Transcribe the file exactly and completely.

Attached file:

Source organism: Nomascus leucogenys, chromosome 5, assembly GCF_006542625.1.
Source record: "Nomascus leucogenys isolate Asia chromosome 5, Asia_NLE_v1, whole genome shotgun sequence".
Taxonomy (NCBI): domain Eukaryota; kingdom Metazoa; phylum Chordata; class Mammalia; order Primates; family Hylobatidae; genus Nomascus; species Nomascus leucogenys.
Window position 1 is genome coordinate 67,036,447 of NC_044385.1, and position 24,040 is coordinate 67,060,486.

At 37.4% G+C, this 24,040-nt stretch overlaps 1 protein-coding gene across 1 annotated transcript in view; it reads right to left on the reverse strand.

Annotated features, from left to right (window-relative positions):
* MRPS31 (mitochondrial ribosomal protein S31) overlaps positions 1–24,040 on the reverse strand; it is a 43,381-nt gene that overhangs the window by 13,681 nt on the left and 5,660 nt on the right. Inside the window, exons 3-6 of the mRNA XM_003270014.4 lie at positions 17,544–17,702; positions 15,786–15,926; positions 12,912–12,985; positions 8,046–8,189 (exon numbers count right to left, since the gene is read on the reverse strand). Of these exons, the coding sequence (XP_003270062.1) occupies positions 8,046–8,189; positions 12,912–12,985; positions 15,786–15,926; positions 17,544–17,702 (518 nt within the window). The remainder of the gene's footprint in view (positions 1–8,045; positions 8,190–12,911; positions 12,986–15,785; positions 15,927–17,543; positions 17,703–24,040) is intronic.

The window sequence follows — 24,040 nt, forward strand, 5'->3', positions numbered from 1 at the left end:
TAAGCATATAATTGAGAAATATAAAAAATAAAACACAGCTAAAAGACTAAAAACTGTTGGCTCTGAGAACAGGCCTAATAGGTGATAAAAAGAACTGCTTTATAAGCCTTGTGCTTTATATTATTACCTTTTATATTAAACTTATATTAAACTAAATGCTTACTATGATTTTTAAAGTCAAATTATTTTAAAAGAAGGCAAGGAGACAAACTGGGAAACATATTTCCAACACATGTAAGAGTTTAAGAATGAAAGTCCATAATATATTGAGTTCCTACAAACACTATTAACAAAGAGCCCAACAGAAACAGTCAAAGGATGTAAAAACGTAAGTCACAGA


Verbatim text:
Source organism: Nomascus leucogenys, chromosome 5, assembly GCF_006542625.1.
Source record: "Nomascus leucogenys isolate Asia chromosome 5, Asia_NLE_v1, whole genome shotgun sequence".
Taxonomy (NCBI): domain Eukaryota; kingdom Metazoa; phylum Chordata; class Mammalia; order Primates; family Hylobatidae; genus Nomascus; species Nomascus leucogenys.
Window position 1 is genome coordinate 67,036,447 of NC_044385.1, and position 24,040 is coordinate 67,060,486.

At 37.4% G+C, this 24,040-nt stretch overlaps 1 protein-coding gene across 1 annotated transcript in view; it reads right to left on the reverse strand.

Annotated features, from left to right (window-relative positions):
* MRPS31 (mitochondrial ribosomal protein S31) overlaps positions 1–24,040 on the reverse strand; it is a 43,381-nt gene that overhangs the window by 13,681 nt on the left and 5,660 nt on the right. Inside the window, exons 3-6 of the mRNA XM_003270014.4 lie at positions 17,544–17,702; positions 15,786–15,926; positions 12,912–12,985; positions 8,046–8,189 (exon numbers count right to left, since the gene is read on the reverse strand). Of these exons, the coding sequence (XP_003270062.1) occupies positions 8,046–8,189; positions 12,912–12,985; positions 15,786–15,926; positions 17,544–17,702 (518 nt within the window). The remainder of the gene's footprint in view (positions 1–8,045; positions 8,190–12,911; positions 12,986–15,785; positions 15,927–17,543; positions 17,703–24,040) is intronic.

The window sequence follows — 24,040 nt, forward strand, 5'->3', positions numbered from 1 at the left end:
TAAGCATATAATTGAGAAATATAAAAAATAAAACACAGCTAAAAGACTAAAAACTGTTGGCTCTGAGAACAGGCCTAATAGGTGATAAAAAGAACTGCTTTATAAGCCTTGTGCTTTATATTATTACCTTTTATATTAAACTTATATTAAACTAAATGCTTACTATGATTTTTAAAGTCAAATTATTTTAAAAGAAGGCAAGGAGACAAACTGGGAAACATATTTCCAACACATGTAAGAGTTTAAGAATGAAAGTCCATAATATATTGAGTTCCTACAAACACTATTAACAAAGAGCCCAACAGAAACAGTCAAAGGATGTAAAAACGTAAGTCACAGA